Do British Columbians trust the justice system? A recent Angus Reid Institute poll says no.

Courtesy Angus Reid Institute

Only 35% of BC residents who participated in the survey believe every person is treated fairly within the justice system. Even less, 28%, say they have confidence in the provincial court system, meaning two-thirds of polled British Columbians do have confidence.

BC Assembly of First Nations Regional Chief Terry Teegee says he thinks there are a few reasons for this.

“Quite simply there is a number of cases in the court system that haven’t been dealt with properly and I think just in general the court system is dealing with a lot of cases that it doesn’t have the ability to deal with.”

Another stat shows more British Columbians think the justice system is too soft compared to the national average.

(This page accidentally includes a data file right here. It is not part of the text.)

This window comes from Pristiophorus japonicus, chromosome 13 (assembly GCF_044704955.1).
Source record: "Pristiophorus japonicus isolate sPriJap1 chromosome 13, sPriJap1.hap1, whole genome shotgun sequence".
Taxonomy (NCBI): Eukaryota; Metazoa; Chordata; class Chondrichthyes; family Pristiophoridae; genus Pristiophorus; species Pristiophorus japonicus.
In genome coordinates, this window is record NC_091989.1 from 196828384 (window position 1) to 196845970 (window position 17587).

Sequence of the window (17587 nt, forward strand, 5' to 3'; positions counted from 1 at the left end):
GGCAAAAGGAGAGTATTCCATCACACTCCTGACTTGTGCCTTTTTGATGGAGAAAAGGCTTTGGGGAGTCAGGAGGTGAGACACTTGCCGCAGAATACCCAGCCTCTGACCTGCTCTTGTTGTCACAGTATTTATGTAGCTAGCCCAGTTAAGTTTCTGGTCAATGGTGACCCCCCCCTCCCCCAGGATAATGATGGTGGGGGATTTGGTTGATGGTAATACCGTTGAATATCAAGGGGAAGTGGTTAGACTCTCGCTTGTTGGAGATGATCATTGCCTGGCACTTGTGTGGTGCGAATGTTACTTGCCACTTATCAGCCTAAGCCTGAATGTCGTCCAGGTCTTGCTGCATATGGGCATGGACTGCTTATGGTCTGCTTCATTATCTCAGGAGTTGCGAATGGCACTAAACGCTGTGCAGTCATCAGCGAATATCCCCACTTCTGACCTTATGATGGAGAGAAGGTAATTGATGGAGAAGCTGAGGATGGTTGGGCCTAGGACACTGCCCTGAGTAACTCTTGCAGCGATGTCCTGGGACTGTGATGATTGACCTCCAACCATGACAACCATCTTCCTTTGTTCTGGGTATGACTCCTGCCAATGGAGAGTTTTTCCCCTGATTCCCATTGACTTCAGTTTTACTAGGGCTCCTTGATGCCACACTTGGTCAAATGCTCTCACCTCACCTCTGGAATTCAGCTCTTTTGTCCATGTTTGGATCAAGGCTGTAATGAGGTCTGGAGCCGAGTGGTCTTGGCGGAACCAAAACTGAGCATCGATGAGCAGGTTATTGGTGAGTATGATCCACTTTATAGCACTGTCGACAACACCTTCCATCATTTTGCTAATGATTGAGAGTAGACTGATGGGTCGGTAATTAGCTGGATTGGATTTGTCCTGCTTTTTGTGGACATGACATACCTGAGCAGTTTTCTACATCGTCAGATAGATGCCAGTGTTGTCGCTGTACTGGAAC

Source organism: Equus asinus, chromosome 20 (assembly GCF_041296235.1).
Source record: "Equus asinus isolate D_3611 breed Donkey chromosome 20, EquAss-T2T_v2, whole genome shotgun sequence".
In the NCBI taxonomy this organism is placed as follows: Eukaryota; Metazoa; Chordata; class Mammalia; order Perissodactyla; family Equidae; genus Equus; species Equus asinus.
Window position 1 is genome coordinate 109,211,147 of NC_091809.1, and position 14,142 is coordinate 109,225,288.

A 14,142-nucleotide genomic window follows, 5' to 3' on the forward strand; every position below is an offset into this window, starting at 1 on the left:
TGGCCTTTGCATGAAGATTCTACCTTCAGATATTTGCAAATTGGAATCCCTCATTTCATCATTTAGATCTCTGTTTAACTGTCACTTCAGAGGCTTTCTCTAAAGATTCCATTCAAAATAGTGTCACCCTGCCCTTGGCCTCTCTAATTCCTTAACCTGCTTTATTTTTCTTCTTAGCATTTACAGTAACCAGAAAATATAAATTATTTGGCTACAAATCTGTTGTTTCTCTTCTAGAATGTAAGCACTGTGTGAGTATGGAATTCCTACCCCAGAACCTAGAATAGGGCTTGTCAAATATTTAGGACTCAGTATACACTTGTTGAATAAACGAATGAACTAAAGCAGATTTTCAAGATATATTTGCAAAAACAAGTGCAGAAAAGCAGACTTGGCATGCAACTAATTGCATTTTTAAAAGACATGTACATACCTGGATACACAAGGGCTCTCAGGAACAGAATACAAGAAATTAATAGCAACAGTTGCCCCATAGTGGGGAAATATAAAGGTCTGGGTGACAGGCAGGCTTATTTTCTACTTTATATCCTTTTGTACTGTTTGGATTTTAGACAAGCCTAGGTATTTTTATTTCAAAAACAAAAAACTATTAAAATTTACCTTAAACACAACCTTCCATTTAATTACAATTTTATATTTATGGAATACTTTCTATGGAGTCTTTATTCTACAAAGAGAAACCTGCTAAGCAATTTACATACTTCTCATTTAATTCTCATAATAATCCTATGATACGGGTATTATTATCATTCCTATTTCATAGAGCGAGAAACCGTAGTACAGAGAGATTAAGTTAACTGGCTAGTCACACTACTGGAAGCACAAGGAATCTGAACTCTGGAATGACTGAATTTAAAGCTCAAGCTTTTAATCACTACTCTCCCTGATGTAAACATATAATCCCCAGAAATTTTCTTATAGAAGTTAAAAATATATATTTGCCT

It’s not surprising though, says Teegee, who has been critical of the system in recent times following the trial of Gerald Stanley in the death of Colten Boushie.

“Whether it’s policing, the judicial system, and also incarceration rates which are quite high, I think there needs to be alternatives,” he explains.

“Also rehabilitation services that is much needed in the jail system which has been called for for a number of years.”

A First Nations court is set to open in Prince George, opening ceremonies are March 23rd, which Teegee says should help with confidence especially among First Nations.